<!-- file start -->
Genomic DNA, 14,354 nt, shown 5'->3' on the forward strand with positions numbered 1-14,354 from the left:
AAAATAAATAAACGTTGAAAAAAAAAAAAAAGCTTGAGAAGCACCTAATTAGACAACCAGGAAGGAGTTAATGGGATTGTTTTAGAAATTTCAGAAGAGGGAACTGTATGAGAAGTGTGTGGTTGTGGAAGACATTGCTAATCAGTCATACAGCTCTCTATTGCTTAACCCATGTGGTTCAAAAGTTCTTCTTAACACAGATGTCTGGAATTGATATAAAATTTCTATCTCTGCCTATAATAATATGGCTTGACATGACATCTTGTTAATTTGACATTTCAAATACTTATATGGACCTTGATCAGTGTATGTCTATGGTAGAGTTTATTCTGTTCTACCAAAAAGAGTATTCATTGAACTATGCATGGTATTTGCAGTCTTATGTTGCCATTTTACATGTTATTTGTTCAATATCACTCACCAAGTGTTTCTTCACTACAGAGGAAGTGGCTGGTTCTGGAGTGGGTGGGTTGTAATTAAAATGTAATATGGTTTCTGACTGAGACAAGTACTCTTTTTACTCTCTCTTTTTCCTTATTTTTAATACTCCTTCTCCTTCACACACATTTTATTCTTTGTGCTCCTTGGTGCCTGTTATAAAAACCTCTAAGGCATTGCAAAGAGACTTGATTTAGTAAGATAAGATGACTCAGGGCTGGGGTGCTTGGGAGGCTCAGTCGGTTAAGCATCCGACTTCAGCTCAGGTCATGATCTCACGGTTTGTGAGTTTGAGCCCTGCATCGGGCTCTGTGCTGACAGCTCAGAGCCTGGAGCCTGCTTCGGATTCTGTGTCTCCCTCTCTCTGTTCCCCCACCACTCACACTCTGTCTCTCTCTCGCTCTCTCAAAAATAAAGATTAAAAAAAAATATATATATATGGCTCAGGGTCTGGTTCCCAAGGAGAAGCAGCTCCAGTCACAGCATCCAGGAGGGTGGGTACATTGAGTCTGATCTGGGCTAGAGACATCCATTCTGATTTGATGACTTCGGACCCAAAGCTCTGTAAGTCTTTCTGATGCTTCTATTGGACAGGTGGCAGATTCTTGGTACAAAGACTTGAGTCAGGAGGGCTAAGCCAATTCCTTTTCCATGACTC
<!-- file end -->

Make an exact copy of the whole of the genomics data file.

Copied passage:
Genomic DNA, 14,354 nt, shown 5'->3' on the forward strand with positions numbered 1-14,354 from the left:
AAAATAAATAAACGTTGAAAAAAAAAAAAAAGCTTGAGAAGCACCTAATTAGACAACCAGGAAGGAGTTAATGGGATTGTTTTAGAAATTTCAGAAGAGGGAACTGTATGAGAAGTGTGTGGTTGTGGAAGACATTGCTAATCAGTCATACAGCTCTCTATTGCTTAACCCATGTGGTTCAAAAGTTCTTCTTAACACAGATGTCTGGAATTGATATAAAATTTCTATCTCTGCCTATAATAATATGGCTTGACATGACATCTTGTTAATTTGACATTTCAAATACTTATATGGACCTTGATCAGTGTATGTCTATGGTAGAGTTTATTCTGTTCTACCAAAAAGAGTATTCATTGAACTATGCATGGTATTTGCAGTCTTATGTTGCCATTTTACATGTTATTTGTTCAATATCACTCACCAAGTGTTTCTTCACTACAGAGGAAGTGGCTGGTTCTGGAGTGGGTGGGTTGTAATTAAAATGTAATATGGTTTCTGACTGAGACAAGTACTCTTTTTACTCTCTCTTTTTCCTTATTTTTAATACTCCTTCTCCTTCACACACATTTTATTCTTTGTGCTCCTTGGTGCCTGTTATAAAAACCTCTAAGGCATTGCAAAGAGACTTGATTTAGTAAGATAAGATGACTCAGGGCTGGGGTGCTTGGGAGGCTCAGTCGGTTAAGCATCCGACTTCAGCTCAGGTCATGATCTCACGGTTTGTGAGTTTGAGCCCTGCATCGGGCTCTGTGCTGACAGCTCAGAGCCTGGAGCCTGCTTCGGATTCTGTGTCTCCCTCTCTCTGTTCCCCCACCACTCACACTCTGTCTCTCTCTCGCTCTCTCAAAAATAAAGATTAAAAAAAAATATATATATATGGCTCAGGGTCTGGTTCCCAAGGAGAAGCAGCTCCAGTCACAGCATCCAGGAGGGTGGGTACATTGAGTCTGATCTGGGCTAGAGACATCCATTCTGATTTGATGACTTCGGACCCAAAGCTCTGTAAGTCTTTCTGATGCTTCTATTGGACAGGTGGCAGATTCTTGGTACAAAGACTTGAGTCAGGAGGGCTAAGCCAATTCCTTTTCCATGACTC